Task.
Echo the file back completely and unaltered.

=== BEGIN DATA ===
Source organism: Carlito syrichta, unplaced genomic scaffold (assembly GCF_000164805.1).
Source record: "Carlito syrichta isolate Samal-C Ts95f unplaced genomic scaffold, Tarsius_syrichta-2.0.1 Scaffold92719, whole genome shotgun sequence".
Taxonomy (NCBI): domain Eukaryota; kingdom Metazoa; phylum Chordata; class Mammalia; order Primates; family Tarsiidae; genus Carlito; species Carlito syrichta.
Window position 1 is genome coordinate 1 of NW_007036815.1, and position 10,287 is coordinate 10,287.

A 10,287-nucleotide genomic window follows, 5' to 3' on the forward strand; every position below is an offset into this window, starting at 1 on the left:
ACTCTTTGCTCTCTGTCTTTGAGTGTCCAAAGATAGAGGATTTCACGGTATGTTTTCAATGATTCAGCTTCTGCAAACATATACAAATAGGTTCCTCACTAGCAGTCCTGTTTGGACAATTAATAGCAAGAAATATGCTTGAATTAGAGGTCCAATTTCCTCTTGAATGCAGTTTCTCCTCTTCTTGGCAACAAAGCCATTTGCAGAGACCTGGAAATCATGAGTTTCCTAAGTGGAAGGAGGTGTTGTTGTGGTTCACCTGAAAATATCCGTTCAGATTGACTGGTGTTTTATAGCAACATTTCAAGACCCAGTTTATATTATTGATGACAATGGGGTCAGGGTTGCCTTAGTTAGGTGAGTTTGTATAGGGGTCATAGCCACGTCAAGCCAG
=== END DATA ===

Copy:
Source organism: Carlito syrichta, unplaced genomic scaffold (assembly GCF_000164805.1).
Source record: "Carlito syrichta isolate Samal-C Ts95f unplaced genomic scaffold, Tarsius_syrichta-2.0.1 Scaffold92719, whole genome shotgun sequence".
Taxonomy (NCBI): domain Eukaryota; kingdom Metazoa; phylum Chordata; class Mammalia; order Primates; family Tarsiidae; genus Carlito; species Carlito syrichta.
Window position 1 is genome coordinate 1 of NW_007036815.1, and position 10,287 is coordinate 10,287.

A 10,287-nucleotide genomic window follows, 5' to 3' on the forward strand; every position below is an offset into this window, starting at 1 on the left:
ACTCTTTGCTCTCTGTCTTTGAGTGTCCAAAGATAGAGGATTTCACGGTATGTTTTCAATGATTCAGCTTCTGCAAACATATACAAATAGGTTCCTCACTAGCAGTCCTGTTTGGACAATTAATAGCAAGAAATATGCTTGAATTAGAGGTCCAATTTCCTCTTGAATGCAGTTTCTCCTCTTCTTGGCAACAAAGCCATTTGCAGAGACCTGGAAATCATGAGTTTCCTAAGTGGAAGGAGGTGTTGTTGTGGTTCACCTGAAAATATCCGTTCAGATTGACTGGTGTTTTATAGCAACATTTCAAGACCCAGTTTATATTATTGATGACAATGGGGTCAGGGTTGCCTTAGTTAGGTGAGTTTGTATAGGGGTCATAGCCACGTCAAGCCAG